“Wendy, Master of Art” is full of low-key art-school gags, visual and otherwise. (In one of my favorites, Scott depicts Wendy’s classmate Yunji, in the back of various panels, repeatedly installing, over the course of the book, what appears to be the exact same string sculpture.) The canvas that Scott works with here is perhaps his most compact, and yet the book presents Wendy’s world in its most fully realized form to date. His mastery of his characters’ faces and gestures is also wonderful, his line quick and sure and expressive. When Wendy is telling a lie or getting fed up, the shape of her mouth begins to resemble a bird’s beak; when she is down in the dumps or agitated, her googley eyes turn into two flat black pancakes; when she is really losing it, her head might turn upside down, resembling a Modernist abstraction. This visual shorthand provides laughs, but Scott is also interested in the development of Wendy as the protagonist of her own life. One of the strengths of this book is that readers who have been familiar with Wendy’s trajectory get to see her actually stretch herself into adulthood. She is still a mess, but now she avoids at least some of the kinds of mistakes she’s made in previous books, whether it’s sleeping with a friend’s boyfriend or doing just one more key bump.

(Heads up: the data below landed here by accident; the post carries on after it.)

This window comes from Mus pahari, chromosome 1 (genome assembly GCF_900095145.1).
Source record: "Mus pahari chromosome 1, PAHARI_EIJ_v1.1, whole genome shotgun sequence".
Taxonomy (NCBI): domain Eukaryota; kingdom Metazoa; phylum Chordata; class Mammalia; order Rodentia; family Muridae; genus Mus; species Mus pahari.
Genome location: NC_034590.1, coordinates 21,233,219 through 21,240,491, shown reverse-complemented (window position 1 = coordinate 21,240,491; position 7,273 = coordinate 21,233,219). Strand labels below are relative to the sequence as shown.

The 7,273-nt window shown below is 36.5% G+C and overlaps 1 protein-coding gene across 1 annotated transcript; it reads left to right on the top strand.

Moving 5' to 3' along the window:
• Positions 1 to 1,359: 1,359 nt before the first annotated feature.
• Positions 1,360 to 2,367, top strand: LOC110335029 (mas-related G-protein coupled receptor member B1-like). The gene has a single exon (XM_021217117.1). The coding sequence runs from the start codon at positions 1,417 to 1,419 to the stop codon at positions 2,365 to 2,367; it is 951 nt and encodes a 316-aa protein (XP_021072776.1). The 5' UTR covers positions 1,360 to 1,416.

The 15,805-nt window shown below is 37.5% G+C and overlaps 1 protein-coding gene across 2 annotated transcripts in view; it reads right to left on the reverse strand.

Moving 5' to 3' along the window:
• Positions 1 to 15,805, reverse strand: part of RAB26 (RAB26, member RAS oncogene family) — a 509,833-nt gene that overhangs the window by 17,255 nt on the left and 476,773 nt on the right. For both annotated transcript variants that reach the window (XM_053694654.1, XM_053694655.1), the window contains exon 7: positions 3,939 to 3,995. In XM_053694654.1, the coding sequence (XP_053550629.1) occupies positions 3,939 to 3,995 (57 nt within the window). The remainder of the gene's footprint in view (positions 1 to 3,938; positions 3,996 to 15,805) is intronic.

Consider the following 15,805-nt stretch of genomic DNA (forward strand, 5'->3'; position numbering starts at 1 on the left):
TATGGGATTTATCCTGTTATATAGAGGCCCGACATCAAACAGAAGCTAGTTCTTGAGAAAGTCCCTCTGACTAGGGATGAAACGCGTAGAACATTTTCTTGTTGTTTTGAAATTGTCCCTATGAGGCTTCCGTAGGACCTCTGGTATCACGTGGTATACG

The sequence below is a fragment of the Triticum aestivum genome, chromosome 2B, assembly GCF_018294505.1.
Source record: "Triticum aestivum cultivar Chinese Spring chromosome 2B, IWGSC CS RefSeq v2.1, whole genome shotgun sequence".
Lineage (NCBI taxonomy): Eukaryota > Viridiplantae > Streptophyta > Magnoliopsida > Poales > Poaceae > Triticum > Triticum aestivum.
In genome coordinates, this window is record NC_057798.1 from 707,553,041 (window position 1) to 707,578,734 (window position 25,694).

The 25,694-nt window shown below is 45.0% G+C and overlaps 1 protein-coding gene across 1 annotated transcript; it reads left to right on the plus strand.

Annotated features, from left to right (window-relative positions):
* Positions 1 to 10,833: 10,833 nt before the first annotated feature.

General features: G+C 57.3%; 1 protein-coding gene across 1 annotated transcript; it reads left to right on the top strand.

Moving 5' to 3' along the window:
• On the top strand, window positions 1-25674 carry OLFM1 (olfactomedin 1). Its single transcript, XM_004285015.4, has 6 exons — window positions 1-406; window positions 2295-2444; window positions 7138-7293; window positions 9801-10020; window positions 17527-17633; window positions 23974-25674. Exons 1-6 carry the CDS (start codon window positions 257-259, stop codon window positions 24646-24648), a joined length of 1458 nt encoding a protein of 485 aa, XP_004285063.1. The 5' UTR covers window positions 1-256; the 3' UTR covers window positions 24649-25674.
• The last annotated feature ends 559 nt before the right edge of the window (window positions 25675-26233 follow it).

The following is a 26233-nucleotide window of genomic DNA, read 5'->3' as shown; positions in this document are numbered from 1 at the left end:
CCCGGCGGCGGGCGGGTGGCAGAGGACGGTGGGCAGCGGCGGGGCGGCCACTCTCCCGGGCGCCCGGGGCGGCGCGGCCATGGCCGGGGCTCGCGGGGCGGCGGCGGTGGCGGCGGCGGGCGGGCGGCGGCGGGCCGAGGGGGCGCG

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One of the most touching arcs in the book (and certainly a relatable one, for anyone who has ever taught undergrads) is Scott’s depiction of Wendy as a professor. Just imagine, chaotic Wendy is now “Mrs. Wendy,” as her student Kaylee addresses her. (“Just Wendy is fine,” Wendy responds.) “That girl probably hates me,” she mutters to herself, on the verge of tears, when Kaylee leaves her office hours, still not completely grasping why she can’t continue to just draw horses for her art-class assignments. (“This time . . . I did a CUBIST horse.”) Later on, though, Wendy runs into a skimpily dressed, party-ready Kaylee, out with a friend for a night on the town. “This is my teacher Wendy!” Kaylee says. “She’s the cool one you always tell me about?” the friend asks, and Kaylee responds, “Ya! She told me super helpful things about making art, I’m super inspired now!” Wendy is a famous artist who shows in Toronto, Kaylee goes on. “I feel like there’s a place for me in art now,” she says to Wendy. “I want a career like yours when I graduate.” Wendy frowns. The moment is fraught but also sweet. As the elder here, she knows that her career, such as it is, is full of disappointment, frustration, turmoil. And yet she goes on, and will likely continue to do so, encountering meager if valuable lessons along the way. Soon, it will be Kaylee’s turn to discover that when you’re an artist this is simply the way things are.